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Google has a secret design library. Here are 35 of its best books

The company’s industrial design team shares a handful of titles from its studio library, which is curated by team members.

Google has a secret design library. Here are 35 of its best books
[Source Images: stendec/Blendswap (book mesh), Andrey_A /iStock (pattern)]

For just over a year, Google’s hardware design team has been working inside a new, highly classified design studio. Only a small fraction of Google’s employees are allowed inside this beautiful, birchwood-framed space—a team of around 150, who are hard at work designing the next Pixel phones, Google Home assistants, and all sorts of other things the public (and Google’s competitors) haven’t seen yet.

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As you can read in our exclusive first visit here, the Design Lab has areas devoted to every aspect of the design process, from precise color evaluation to a materials library that allows team members to handle over 1,000 material swatches.

As this dedicated design lab was being developed, Google vice president and head of hardware design Ivy Ross also had another request for the design team: a library, with actual paper books that her designers could grab and read.

Each designer was asked to bring in six of the most influential books in their lives, and write a line inside the cover about it. Some are rare art and design tomes. Others are children’s storybooks and pieces of literature. We asked Google to share a small selection of the library’s offerings with us.

Think of it as your summer reading list, presented in no particular order, compliments of Google’s hardware design team.

[Image: Lars Müeller]

Super Normal by Naoto Fukasawa and Jasper Morrison

“Timeless designs are all around us, and it’s not only the ones you see on design books. Objects that last a long time need to have a meaning for people, make them think, and bring them feelings.” [Link]

From Here to There—A Curious Collection by the Hand Drawn Map Association

“A collection of hand-drawn maps that blurs the lines between reality and imagination. A fun glimpse into each person’s unique experience in this world.” [Link]

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Who Moved My Cheese? by Spencer Johnson

“What would you do if you weren’t afraid?” —Spencer Johnson

“I stumbled upon this book during one of the most difficult times in my life, and it helped me think about change in a positive light.” [Link]

[Image: Basic Books]

The Design of Everyday Things by Don Norman

“One of the first books to examine the psychological interaction of design and functionality.” [Link]

The Story of Ferdinand by Munro Leaf

“A short story about finding happiness via ‘doing your own thing,’ even when it might go against perceived social conventions and norms.” [Link]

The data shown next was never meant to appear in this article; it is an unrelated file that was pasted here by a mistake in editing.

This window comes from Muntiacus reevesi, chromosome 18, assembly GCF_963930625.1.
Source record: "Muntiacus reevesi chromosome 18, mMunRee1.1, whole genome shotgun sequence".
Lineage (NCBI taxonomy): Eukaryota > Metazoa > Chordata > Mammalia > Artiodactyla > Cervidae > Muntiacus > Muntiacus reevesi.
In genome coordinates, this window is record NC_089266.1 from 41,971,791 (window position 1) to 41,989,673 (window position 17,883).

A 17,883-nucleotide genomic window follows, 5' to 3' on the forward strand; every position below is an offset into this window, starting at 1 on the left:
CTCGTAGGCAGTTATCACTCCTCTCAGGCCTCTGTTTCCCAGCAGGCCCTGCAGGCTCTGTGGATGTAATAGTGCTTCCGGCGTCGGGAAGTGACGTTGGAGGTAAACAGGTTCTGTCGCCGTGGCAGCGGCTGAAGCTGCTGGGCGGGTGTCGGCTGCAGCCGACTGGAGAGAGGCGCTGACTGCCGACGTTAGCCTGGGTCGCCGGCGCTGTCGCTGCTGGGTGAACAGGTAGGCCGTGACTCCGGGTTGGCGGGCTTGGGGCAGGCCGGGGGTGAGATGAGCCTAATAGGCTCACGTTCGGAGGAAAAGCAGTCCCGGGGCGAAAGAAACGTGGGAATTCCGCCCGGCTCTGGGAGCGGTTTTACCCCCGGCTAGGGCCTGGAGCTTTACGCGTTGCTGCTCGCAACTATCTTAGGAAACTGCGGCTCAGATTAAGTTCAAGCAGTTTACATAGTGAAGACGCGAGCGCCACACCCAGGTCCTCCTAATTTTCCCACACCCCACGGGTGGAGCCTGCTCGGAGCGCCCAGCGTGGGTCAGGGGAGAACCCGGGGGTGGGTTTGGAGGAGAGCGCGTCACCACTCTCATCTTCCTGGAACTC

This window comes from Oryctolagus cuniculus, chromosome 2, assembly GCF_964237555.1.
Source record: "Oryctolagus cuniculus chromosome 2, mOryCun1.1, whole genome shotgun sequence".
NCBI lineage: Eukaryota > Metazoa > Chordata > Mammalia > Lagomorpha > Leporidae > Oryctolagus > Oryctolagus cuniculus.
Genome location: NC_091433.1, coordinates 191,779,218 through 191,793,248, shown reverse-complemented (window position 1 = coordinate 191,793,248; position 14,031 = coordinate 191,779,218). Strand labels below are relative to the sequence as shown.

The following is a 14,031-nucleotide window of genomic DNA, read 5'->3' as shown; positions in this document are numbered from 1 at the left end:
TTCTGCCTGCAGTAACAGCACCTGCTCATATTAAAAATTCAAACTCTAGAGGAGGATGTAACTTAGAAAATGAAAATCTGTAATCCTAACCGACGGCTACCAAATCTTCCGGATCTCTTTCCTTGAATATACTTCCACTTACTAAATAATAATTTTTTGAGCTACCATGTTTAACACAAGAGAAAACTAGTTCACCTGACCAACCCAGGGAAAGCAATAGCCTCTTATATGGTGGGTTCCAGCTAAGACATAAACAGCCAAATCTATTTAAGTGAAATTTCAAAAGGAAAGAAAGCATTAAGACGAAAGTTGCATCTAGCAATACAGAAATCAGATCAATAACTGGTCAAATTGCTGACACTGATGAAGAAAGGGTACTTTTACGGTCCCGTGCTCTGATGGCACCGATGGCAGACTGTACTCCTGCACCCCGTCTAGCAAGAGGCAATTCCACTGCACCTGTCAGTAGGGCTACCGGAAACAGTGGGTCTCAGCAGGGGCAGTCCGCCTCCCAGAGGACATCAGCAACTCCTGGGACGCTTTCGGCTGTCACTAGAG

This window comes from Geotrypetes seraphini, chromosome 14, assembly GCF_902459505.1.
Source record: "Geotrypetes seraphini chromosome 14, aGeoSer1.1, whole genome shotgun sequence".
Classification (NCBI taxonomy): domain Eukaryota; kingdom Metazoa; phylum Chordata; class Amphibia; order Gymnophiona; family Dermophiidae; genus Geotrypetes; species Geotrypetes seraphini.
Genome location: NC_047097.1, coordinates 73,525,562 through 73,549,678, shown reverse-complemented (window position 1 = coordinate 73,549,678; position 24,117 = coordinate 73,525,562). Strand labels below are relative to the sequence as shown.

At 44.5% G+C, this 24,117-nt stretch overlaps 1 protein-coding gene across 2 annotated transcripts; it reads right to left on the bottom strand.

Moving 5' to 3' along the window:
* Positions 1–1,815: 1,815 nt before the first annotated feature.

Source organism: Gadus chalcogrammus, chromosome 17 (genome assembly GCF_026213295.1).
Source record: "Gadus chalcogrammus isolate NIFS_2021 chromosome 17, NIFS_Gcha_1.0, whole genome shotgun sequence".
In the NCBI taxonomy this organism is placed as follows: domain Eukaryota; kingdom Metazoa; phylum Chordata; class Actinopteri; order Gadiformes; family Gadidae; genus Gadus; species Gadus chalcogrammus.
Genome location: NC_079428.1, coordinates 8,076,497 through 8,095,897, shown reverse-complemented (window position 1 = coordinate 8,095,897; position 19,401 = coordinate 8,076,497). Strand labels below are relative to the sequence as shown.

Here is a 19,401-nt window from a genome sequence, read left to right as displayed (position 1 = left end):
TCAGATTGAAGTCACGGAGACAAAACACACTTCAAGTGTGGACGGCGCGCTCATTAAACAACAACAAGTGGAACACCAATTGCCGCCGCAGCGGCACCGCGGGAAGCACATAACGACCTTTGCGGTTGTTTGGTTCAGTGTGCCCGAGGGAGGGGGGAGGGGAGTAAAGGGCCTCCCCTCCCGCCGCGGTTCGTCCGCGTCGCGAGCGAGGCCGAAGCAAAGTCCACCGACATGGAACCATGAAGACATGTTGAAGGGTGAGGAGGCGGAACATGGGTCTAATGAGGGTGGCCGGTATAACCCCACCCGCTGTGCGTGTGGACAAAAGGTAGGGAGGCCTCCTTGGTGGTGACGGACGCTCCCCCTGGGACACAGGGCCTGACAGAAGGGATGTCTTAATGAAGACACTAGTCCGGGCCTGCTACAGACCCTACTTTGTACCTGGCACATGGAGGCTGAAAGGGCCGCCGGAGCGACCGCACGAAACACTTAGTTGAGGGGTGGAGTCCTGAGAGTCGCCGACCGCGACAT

Analogous and Digital by Otl Aicher

“The digital, abstract is not higher or more important than the analog, concrete.”

“Read this book while I was in college. Not an easy read (even in German), this book is a collection of philosophical essays dealing with topics of reason (analog) and action (digital)—quite relevant today.” [Link]

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Design Noir: The secret life of electronic objects by Anthony Dunne and Fiona Raby

“Despite being published almost 20 years ago, I found the way it questioned the role of technology and design in everyday life [to be] very impactful—the themes of object, space, and behavior are still relevant today.” [Link]

[Image: Harper Collins]

The Giving Tree by Shel Silverstein

“Always a great reminder about the power of unconditional love and selflessness.” [Link]

The Adventure of TinTin by Hergé

“Growing up as a child, this book made me think I can go or live anywhere in the world.” [Link]

Ando Architect and Architecture

“This book taught me the beauty of minimalism and how to embrace and appreciate nature.” [Link]

L’art de la Simplicité: How to Live More with Less by Dominique Loreau

“The beauty of keeping things light and reduced.” [Link]

El Bulli: 1998-2002 by Ferran Adria, Juli Soler, Albert Adria

“As a young cook at the time, my mind was blown at how cooking and dining could be rethought in such a radical and exciting way. By separating the limitations of tradition from true memories and stories, Adria was able to create a completely new cuisine [that] at the same time feels strangely familiar. A cookbook [that] in fact is a true design book.” [Link]

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[Image: Simon and Schuster]

Designing for People by Henry Dreyfuss

“He’s arguably one of the most impactful industrial designers in the history of the discipline. In his book, he eloquently captures the essence of design and what it means for design to serve the people buying the products. His book is timeless and hits on topics we encounter every day.” [Link]

EveryDayCook by Alton Brown

“This book inspires me to apply scientific rigor to a practical art and to challenge conventional edicts (don’t wash a mushroom). Alton shares his passion in an approachable way.” [Link]

Everything I Need to Know I Learned from Peanuts by Charles M. Schulz

“This book inspires me to be as humble as Schulz and aspire to have my work be as relatable and relevant.” [Link]

[Photo: Random House/Amazon]

The Star Wars Storybook by George Lucas